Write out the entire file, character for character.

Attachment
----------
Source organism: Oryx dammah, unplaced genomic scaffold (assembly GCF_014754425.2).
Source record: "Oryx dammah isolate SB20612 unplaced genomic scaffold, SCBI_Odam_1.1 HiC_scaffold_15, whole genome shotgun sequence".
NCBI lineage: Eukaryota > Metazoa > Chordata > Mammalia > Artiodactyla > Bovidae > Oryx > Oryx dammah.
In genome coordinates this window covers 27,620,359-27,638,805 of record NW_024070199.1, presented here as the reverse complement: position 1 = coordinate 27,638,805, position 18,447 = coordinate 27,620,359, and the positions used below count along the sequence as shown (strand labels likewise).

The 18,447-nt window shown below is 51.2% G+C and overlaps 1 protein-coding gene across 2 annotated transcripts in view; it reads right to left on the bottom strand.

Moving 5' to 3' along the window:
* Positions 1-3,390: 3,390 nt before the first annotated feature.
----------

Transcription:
Source organism: Oryx dammah, unplaced genomic scaffold (assembly GCF_014754425.2).
Source record: "Oryx dammah isolate SB20612 unplaced genomic scaffold, SCBI_Odam_1.1 HiC_scaffold_15, whole genome shotgun sequence".
NCBI lineage: Eukaryota > Metazoa > Chordata > Mammalia > Artiodactyla > Bovidae > Oryx > Oryx dammah.
In genome coordinates this window covers 27,620,359-27,638,805 of record NW_024070199.1, presented here as the reverse complement: position 1 = coordinate 27,638,805, position 18,447 = coordinate 27,620,359, and the positions used below count along the sequence as shown (strand labels likewise).

The 18,447-nt window shown below is 51.2% G+C and overlaps 1 protein-coding gene across 2 annotated transcripts in view; it reads right to left on the bottom strand.

Moving 5' to 3' along the window:
* Positions 1-3,390: 3,390 nt before the first annotated feature.